Wild Gypsy 8" x 10" - Available
Week 8 in the Breed a Week Project is the Gypsy Vanner.
There is no direct written history detailing the origins of the Gypsy Vanner horse, but it is thought they descend from Clydesdales, Shires, Friesian's, and Dales Pony ancestry. They were developed by the nomadic Romani people of Eastern Europe and used to pull their ornate covered wagons called Vardos (Gypsies) in caravans. These horses were a great symbol of pride, strength, and honor among the gypsies. They were often the highest regarding possession among the gypsy people. Great care went into the development of the Gypsy Vanner. Further knowledge of the breed’s ancestry was lost as the gypsies rarely kept written pedigrees of their horses, and very few ever shared their knowledge with "outsiders." As civilizations and technology began to change in Europe these fabled horses began dwindling in numbers as fewer and fewer gypsies led their nomadic lifestyle. Several small groups of people began taking notice in the gypsy horses and began to form breeding programs and small local registries in an effort to preserve the breed. They were not recognized as a breed until the late twentieth century, and early twenty first century.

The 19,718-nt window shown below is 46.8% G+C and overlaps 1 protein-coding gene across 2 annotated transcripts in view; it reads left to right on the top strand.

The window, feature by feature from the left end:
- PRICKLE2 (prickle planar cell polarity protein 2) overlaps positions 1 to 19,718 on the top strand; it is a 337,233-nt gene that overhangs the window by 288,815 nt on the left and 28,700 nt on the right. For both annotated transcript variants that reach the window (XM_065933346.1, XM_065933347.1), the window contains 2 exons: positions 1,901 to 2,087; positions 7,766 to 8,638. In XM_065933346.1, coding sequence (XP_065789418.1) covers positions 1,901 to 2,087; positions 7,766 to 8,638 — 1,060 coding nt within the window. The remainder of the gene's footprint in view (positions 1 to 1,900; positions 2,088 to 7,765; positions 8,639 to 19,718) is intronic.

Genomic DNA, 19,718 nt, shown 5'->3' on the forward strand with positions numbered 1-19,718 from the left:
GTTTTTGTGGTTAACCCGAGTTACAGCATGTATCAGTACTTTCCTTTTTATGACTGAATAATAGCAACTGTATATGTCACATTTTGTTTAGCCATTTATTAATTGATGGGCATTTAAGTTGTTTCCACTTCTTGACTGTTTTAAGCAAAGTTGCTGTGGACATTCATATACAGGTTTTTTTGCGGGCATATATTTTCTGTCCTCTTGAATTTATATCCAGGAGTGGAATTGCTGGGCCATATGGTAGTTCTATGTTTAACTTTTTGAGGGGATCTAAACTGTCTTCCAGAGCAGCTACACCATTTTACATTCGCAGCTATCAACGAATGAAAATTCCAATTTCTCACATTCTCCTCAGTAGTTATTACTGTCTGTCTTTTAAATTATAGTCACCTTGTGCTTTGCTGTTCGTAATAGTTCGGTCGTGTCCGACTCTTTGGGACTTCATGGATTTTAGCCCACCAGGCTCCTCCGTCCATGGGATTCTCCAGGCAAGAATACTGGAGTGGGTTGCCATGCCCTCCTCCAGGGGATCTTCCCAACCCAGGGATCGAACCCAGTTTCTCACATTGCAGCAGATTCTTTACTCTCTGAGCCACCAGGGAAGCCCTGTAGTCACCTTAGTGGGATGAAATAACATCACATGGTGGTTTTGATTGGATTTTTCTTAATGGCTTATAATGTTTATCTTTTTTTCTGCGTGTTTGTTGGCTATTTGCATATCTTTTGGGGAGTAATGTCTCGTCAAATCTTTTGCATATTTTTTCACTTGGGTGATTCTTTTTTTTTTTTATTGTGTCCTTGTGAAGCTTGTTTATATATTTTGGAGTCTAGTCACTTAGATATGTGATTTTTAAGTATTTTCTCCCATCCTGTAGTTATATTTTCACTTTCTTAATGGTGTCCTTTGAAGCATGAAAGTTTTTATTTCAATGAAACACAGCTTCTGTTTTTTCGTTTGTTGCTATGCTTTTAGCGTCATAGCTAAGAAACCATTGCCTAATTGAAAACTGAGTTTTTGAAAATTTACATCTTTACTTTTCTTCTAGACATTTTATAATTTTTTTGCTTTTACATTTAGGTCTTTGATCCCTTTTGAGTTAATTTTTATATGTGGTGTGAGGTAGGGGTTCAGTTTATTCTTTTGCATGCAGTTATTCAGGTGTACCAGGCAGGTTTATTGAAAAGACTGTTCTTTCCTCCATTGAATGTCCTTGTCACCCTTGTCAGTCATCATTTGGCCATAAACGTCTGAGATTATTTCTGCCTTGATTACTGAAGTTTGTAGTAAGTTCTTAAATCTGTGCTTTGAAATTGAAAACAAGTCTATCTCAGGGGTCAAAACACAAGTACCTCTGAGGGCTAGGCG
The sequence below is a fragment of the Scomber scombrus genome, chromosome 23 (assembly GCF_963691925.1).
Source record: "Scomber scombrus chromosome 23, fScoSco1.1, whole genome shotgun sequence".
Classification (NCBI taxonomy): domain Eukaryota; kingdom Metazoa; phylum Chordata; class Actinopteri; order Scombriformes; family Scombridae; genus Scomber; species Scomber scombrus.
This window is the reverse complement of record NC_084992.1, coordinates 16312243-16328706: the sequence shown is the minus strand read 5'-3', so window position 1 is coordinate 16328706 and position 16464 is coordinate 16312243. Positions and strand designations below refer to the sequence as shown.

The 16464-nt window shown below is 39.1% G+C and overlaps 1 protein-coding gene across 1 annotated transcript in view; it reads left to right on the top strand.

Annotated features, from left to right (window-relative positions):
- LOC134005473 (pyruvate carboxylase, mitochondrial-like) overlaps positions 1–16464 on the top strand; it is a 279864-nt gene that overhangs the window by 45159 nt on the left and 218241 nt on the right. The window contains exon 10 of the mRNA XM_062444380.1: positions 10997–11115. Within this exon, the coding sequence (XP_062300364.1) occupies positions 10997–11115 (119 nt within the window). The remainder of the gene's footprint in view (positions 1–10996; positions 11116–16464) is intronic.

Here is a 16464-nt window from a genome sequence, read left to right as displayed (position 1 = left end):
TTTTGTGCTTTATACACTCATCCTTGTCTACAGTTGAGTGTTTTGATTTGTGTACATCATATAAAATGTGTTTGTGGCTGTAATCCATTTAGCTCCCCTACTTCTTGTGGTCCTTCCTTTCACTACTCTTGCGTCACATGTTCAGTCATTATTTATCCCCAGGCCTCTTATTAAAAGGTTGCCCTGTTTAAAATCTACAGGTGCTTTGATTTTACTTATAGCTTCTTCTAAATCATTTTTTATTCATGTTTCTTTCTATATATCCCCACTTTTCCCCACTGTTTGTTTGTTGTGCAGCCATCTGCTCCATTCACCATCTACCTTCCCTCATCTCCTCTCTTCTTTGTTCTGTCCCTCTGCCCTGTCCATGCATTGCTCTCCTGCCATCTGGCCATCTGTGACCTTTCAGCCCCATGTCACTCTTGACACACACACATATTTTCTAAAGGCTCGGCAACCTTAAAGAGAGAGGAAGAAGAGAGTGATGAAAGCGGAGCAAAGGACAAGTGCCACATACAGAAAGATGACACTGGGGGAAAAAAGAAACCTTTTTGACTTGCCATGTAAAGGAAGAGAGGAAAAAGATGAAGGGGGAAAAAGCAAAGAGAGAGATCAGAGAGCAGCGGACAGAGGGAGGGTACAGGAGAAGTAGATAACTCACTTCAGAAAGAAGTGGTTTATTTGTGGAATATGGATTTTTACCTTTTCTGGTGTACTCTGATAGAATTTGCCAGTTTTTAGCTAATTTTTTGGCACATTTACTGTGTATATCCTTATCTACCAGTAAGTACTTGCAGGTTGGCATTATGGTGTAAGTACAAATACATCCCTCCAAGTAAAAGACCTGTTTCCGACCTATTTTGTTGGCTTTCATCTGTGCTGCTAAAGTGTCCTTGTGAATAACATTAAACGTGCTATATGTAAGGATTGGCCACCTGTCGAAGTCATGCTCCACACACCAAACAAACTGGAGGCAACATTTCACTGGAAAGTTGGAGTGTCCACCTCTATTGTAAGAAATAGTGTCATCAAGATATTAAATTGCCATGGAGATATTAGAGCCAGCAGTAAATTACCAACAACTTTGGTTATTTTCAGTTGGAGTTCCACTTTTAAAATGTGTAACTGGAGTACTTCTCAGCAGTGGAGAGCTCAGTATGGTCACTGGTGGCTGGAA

This one is an 8" x 10" using Faber-Castell graphite pencils. I used a 4B for the horse and his shadow, then a 2H for the rest of the grass. Then I used a tortillion to blend the top half or so of the grass to give the horizon and depth affect.